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Medicines of the SoulFemale Bodies and Sacred Geographies in a Transnational Islam$
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Fedwa Malti-Douglas

Print publication date: 2001

Print ISBN-13: 9780520215931

Published to California Scholarship Online: May 2012

DOI: 10.1525/california/9780520215931.001.0001

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Gender and Spiritual Vision

Gender and Spiritual Vision

Chapter:
(p.48) Chapter Three Gender and Spiritual Vision
Source:
Medicines of the Soul
Author(s):

Fedwa Malti-Douglas

Publisher:
University of California Press
DOI:10.1525/california/9780520215931.003.0003

The reader of Karîmân Hamza's powerful spiritual autobiography watches as the young woman moves from a secular lifestyle to a fully religious one, along the way covering her female body. But Hamza's My Journey from Unveiling to Veiling is more than a story about a female body that must be covered. It is also an eloquent demonstration of the power of the Arabo-Islamic tradition in the contemporary Arab world. Karîmân's spiritual journey is defined with reference to Islamic mysticism or Sufism, and specifically to medieval male mystics. Gender and mysticism might seem an odd couple indeed in the context of the contemporary revival movement. But Karîmân demonstrates that this odd couple is alive and well. Not only that, but mysticism is a prime mover behind the young woman's complete integration into her new spiritual family and away from her biological one. Along the spiritual path, the reader of the journey also participates in other experiences that partake of the spiritual and religious, including dreams and the pilgrimage to Mecca. The physical pilgrimage adds a transnational level to the geographical discourse, as Karîmân joins a community in one of its most important religious rituals.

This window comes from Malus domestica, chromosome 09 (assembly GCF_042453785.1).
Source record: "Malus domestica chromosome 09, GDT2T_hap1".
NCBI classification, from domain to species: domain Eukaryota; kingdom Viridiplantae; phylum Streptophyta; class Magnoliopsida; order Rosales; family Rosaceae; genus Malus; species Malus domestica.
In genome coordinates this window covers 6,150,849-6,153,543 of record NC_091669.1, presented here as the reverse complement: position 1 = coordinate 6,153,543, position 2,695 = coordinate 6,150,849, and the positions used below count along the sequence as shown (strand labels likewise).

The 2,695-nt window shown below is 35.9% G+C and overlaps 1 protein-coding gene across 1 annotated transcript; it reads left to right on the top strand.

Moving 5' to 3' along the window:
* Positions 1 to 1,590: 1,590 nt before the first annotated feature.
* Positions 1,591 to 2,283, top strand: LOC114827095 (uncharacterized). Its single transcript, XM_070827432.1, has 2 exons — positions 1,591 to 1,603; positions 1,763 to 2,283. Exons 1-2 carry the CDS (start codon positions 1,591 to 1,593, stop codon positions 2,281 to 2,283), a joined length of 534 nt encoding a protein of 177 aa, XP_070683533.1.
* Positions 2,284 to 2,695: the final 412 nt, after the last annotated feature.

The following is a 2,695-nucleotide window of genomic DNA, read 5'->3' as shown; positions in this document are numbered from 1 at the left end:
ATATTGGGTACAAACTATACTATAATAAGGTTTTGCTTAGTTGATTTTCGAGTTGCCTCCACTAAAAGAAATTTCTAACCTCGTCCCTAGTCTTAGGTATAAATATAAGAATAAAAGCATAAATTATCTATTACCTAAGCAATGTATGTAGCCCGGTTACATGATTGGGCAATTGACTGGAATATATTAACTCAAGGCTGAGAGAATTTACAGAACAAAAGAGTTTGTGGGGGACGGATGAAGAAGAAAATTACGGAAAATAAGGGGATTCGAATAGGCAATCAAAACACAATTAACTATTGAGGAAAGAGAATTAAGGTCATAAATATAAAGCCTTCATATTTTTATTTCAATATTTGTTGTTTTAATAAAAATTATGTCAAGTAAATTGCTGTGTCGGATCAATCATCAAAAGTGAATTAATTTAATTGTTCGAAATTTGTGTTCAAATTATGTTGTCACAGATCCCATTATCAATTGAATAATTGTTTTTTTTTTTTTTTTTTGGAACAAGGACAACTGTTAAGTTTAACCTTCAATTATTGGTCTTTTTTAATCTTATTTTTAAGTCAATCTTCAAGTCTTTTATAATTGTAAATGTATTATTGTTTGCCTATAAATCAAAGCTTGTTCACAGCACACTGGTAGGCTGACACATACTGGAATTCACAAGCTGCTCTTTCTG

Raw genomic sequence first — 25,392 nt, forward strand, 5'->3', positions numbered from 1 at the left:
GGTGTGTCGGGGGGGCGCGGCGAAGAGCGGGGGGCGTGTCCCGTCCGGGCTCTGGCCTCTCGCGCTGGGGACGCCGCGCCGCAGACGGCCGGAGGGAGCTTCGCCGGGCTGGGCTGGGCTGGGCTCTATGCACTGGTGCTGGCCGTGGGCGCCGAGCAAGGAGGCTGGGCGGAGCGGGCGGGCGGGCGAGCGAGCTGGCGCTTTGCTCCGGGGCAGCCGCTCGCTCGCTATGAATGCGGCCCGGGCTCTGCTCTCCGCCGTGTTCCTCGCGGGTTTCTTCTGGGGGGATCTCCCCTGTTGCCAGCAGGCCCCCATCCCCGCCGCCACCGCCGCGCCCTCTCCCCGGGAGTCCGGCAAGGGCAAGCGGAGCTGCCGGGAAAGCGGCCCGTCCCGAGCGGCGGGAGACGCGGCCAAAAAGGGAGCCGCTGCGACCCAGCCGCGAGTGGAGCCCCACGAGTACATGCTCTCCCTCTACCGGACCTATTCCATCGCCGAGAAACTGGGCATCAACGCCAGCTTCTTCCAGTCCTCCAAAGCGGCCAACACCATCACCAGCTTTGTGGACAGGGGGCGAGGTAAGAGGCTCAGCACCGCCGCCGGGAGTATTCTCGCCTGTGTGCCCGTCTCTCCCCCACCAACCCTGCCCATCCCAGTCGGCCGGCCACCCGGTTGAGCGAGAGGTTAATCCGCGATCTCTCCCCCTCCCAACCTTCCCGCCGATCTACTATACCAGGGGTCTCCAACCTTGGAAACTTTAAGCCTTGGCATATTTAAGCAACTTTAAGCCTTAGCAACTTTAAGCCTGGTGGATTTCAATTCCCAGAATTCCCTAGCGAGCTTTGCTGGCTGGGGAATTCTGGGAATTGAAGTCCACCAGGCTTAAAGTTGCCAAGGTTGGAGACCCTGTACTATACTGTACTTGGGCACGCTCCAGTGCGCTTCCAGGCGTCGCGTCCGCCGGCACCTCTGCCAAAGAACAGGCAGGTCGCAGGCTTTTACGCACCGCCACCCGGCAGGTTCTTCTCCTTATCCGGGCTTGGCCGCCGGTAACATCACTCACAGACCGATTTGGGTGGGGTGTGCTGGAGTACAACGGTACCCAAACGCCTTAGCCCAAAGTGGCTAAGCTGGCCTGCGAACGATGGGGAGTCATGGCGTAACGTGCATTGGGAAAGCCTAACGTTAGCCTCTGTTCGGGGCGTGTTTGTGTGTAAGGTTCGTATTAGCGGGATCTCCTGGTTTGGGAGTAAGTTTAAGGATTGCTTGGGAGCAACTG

Keywords:   Karîmân Hamza, spiritual journey, Muslim women, Islamic mysticism, Sufism

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